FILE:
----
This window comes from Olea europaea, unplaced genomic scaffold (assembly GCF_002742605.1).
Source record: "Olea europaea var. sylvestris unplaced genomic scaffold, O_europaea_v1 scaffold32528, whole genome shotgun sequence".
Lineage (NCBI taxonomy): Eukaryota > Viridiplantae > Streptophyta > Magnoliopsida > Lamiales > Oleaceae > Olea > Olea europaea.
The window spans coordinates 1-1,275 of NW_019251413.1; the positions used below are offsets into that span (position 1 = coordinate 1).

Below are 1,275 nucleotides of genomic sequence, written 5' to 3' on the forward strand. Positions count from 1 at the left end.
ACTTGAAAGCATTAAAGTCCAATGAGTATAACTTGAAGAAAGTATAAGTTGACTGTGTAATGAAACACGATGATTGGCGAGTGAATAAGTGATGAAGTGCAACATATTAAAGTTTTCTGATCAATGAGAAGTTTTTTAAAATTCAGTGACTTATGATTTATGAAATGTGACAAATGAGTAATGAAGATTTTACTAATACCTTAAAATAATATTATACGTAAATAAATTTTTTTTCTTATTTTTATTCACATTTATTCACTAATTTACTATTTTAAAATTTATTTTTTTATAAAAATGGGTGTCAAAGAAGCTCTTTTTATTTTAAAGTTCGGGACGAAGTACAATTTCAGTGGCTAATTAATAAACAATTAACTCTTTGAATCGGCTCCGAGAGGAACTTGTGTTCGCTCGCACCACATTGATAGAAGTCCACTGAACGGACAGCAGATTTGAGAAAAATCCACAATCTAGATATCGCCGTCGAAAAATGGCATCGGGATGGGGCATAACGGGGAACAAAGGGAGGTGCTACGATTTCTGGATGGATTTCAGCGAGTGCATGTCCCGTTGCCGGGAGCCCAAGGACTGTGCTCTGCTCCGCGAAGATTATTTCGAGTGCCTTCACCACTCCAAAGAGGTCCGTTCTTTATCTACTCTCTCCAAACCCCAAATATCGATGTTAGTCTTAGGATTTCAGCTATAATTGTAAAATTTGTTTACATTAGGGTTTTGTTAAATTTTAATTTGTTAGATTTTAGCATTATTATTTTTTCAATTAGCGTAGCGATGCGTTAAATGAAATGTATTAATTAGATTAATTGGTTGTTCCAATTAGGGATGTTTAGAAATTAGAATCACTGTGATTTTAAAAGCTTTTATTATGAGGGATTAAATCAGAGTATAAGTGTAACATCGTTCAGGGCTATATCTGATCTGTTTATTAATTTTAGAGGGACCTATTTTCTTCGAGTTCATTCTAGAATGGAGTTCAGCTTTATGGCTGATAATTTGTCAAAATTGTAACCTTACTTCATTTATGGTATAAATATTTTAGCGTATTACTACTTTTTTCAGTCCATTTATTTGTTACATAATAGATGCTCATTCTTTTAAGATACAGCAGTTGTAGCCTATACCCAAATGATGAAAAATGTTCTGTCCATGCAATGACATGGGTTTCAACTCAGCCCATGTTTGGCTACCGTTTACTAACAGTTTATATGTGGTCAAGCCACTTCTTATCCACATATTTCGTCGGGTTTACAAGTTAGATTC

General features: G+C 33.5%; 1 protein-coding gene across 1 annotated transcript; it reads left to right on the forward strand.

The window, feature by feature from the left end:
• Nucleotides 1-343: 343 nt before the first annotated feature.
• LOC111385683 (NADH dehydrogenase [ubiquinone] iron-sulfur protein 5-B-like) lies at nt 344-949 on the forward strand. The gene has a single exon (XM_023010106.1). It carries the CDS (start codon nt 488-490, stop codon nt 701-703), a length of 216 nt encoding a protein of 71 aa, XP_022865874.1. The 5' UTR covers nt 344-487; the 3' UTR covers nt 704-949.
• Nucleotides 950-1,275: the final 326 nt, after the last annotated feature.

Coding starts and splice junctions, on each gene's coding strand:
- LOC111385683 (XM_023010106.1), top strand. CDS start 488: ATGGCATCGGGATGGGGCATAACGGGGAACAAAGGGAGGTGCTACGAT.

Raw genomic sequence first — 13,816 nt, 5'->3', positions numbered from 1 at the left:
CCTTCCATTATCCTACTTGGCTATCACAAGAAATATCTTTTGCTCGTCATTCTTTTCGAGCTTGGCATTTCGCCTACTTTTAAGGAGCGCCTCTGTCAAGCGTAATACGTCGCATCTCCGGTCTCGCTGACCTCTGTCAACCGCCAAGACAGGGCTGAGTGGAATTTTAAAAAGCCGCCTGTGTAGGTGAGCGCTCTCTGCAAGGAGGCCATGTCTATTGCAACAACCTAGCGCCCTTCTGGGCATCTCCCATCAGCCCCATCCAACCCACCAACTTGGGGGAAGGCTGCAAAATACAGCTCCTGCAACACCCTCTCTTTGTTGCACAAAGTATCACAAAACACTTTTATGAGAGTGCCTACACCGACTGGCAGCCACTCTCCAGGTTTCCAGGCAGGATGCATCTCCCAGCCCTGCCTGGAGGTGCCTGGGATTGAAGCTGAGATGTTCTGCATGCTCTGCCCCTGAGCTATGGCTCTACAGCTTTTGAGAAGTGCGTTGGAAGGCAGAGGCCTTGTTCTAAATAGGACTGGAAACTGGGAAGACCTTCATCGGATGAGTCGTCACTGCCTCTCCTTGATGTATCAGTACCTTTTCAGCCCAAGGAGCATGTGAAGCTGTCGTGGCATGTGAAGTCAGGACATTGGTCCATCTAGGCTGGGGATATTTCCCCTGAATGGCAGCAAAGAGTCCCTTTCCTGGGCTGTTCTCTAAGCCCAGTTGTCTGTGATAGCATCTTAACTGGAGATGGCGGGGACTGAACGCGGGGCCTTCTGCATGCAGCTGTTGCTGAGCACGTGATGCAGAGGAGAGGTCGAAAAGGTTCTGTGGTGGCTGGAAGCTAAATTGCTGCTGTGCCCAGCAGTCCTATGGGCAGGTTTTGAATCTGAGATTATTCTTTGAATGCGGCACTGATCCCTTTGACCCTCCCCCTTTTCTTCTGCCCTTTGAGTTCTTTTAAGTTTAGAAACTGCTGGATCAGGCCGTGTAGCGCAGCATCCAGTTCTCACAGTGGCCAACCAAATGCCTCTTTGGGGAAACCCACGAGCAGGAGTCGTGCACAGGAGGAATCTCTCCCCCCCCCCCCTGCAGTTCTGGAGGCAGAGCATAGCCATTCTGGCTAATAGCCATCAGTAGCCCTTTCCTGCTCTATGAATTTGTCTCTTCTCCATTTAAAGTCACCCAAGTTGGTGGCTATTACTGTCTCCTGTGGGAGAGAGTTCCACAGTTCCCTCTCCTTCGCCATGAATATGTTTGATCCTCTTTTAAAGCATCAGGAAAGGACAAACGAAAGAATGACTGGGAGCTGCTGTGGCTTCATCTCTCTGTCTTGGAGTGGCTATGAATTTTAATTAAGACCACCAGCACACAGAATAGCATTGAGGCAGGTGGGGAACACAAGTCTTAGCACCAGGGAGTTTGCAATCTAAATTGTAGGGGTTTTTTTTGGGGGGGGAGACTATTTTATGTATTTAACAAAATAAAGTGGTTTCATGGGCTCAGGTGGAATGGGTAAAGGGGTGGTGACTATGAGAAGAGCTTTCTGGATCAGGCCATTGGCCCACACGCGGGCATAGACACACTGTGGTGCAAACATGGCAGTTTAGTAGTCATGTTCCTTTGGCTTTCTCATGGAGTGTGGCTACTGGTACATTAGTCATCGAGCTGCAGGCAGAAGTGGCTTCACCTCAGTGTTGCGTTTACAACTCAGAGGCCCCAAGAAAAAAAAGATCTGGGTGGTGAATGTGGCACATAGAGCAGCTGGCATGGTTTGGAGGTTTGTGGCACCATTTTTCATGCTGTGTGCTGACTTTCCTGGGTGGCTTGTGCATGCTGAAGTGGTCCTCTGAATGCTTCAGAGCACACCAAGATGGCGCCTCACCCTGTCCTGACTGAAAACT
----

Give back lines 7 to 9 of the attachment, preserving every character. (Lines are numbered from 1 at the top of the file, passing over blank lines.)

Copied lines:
General features: G+C 33.5%; 1 protein-coding gene across 1 annotated transcript; it reads left to right on the forward strand.

The window, feature by feature from the left end:
• Nucleotides 1-343: 343 nt before the first annotated feature.